1st District candidates face off in Portland

1st District candidates face off in Portland

PORTLAND, Ore. (AP) - Amid the thickening partisan rancor of the midterm general elections, Oregon's 1st District offers something different. Namely, the two men who want to represent it don't seem much inclined to toss the kind of barbs in which some of their counterparts in the state have gladly indulged.

To be sure, Friday's debate between Rep. David Wu and challenger Rob Cornilles on the Portland State University campus had its tense moments, but its tenor was heavier on policy than politics.

Cornilles said he can create jobs in the state by limiting federal spending and cutting regulations. He compared his candidacy to his experience as a small-business owner, saying he can stick to a budget and rein in expenses.

"I used to promote the L.A. Clippers. I can promote Oregon," said Cornilles, owner of a sports marketing firm, to laughs from the 200 people in attendance.

He relied heavily on examples: "Sarah in St. Helens" complained to him of excessive paperwork when her restaurant opened. "Diana in Beaverton" told him she was afraid of the expiration of the Bush tax cuts limiting the growth of her women's clothing store.

Wu, by contrast, said spending now is crucial to future job creation, if the money is correctly spent on education and research. The six-term incumbent repeated his assertion that Bush-era "easy money and rampant speculation" put the nation in a financial hole from which it is just now beginning to recover. Reauthorizing the Bush tax cuts to the wealthiest 2 percent of Americans in December, he said, would mark a return to irresponsible spending.

"When Rob talked about the mountain of debt that we are piling up, that mountain does not yet include the $700 billion that would be added to it if his proposal for America were to prevail," Wu said. "That is borrowed money."

Wu has said that the health care reform bill should be viewed as an engine for job creation and pay equality - especially among minorities and the poor - and added Friday that spending on research should be viewed the same way.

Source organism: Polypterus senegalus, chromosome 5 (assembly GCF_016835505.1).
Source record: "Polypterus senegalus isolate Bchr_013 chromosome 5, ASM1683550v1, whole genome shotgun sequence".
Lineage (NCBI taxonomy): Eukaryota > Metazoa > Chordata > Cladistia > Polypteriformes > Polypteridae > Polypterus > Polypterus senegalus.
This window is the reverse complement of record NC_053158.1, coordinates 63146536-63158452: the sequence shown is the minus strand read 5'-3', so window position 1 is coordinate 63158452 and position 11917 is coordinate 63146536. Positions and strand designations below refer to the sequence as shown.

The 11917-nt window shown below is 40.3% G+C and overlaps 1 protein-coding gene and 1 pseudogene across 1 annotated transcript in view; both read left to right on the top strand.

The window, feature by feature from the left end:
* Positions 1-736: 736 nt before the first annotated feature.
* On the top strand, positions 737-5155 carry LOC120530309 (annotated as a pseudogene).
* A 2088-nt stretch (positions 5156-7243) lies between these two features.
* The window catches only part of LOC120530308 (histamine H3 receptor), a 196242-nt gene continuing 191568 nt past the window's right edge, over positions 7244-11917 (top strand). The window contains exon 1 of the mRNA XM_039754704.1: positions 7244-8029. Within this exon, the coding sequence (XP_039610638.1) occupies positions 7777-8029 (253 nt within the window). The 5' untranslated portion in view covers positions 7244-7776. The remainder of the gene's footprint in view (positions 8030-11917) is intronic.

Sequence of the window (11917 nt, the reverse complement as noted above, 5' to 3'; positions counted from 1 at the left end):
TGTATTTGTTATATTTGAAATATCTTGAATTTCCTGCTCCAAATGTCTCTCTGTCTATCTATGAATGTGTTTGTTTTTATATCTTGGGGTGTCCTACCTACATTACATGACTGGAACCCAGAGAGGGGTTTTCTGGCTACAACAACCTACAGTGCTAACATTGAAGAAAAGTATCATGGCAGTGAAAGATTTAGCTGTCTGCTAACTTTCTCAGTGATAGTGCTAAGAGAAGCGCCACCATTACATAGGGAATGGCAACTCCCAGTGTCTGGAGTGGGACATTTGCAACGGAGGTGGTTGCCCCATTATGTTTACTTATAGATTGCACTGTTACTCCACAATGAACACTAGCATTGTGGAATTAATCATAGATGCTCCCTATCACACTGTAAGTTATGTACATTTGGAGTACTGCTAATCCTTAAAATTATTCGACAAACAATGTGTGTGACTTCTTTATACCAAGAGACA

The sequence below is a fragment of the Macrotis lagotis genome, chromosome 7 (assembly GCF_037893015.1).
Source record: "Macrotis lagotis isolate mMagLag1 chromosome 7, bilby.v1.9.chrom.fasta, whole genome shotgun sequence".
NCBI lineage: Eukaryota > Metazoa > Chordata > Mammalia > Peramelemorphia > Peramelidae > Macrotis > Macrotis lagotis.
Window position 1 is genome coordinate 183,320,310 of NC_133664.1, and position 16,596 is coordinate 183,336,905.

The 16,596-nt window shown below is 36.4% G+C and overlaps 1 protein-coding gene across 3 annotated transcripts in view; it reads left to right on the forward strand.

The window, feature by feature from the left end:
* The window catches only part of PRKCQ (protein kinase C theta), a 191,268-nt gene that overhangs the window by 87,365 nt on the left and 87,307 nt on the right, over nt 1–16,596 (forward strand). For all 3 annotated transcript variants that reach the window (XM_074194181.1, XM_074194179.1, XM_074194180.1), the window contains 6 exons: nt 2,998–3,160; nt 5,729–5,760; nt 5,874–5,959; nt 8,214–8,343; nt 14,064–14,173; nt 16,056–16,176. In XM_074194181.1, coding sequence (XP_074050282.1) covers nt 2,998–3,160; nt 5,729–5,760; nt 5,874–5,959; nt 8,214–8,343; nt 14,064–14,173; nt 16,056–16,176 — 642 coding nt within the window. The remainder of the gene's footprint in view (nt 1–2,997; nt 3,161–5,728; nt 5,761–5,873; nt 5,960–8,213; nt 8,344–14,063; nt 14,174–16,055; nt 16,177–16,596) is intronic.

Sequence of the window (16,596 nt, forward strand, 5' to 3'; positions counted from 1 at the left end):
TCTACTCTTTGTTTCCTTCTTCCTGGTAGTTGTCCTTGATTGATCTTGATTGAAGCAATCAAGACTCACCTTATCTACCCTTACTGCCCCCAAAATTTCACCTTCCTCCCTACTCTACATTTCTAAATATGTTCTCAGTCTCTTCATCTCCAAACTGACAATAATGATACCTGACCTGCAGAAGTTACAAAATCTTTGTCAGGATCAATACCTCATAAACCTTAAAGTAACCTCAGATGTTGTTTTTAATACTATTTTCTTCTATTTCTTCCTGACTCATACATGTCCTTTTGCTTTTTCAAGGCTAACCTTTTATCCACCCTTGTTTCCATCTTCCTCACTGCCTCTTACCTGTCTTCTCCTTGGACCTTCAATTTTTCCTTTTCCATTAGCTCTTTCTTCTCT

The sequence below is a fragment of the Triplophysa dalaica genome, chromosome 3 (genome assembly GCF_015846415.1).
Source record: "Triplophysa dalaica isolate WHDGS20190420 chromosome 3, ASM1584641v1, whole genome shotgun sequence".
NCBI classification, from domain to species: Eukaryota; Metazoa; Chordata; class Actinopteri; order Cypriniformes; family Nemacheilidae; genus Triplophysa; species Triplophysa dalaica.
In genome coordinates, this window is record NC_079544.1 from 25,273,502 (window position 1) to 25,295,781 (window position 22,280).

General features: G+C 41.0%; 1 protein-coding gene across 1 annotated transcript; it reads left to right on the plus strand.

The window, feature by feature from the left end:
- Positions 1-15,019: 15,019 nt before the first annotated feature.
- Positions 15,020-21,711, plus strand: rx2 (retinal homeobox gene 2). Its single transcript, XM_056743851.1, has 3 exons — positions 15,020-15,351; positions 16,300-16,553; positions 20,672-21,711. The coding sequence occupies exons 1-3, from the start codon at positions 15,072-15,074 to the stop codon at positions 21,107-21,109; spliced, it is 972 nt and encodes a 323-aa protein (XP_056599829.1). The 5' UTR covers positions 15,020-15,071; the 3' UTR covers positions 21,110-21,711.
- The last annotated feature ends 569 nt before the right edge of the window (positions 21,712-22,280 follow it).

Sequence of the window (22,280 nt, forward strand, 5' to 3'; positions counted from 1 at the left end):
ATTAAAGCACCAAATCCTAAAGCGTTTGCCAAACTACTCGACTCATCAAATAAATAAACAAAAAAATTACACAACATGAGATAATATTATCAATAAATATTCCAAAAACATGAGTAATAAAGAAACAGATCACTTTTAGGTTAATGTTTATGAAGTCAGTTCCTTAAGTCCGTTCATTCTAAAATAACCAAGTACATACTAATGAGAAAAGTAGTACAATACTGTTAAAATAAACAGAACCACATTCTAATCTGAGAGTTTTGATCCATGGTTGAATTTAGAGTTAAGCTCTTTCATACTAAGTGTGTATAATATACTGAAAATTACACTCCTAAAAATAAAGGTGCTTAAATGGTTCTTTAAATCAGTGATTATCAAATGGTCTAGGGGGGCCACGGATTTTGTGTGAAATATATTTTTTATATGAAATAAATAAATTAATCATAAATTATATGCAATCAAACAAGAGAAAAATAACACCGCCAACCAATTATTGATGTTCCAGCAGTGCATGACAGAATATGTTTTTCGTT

"We cannot have a rising tide that lifts only yachts," Wu said, noting that investment in community colleges can help break the "skills barrier" for high-wage jobs.

Cornilles has hammered Wu on Congressional spending, but Wu responded Friday that stimulus money kept the country out of a deeper recession - or a depression - while the health care reform bill laid the foundation for job creation.

According to their latest disclosure reports in July, Cornilles trailed Wu in fundraising by more than $370,000 in cash on hand. Wu has fended off five previous challenges - and won in 2008 by a landslide - since winning the seat in 1998.

Cornilles said small businesses and the upper strata of the middle class have been "demonized" by Democrats. That message could play to the suburban voters that Oregon State University political science professor Bill Lunch said are crucial to winning the 1st District, where Democrats maintain a registration advantage of more than 50,000 voters.

"The fundamental thing that Republicans need to do is to attract back suburban voters," Lunch said. "The key to the kingdom in the 1st (District) and really, statewide, lies with suburban voters, particularly suburban women."

Republicans have lost nearly 2,000 voters since 2008, and the district has more than 2,700 more independent voters than it did two years ago.

Cornilles offered to debate Wu in every county in the 1st District, something Wu called a "very generous offer" but didn't commit to it. His spokeswoman said Wu would be confirming his schedule "in the coming weeks."

Copyright 2010 The Associated Press.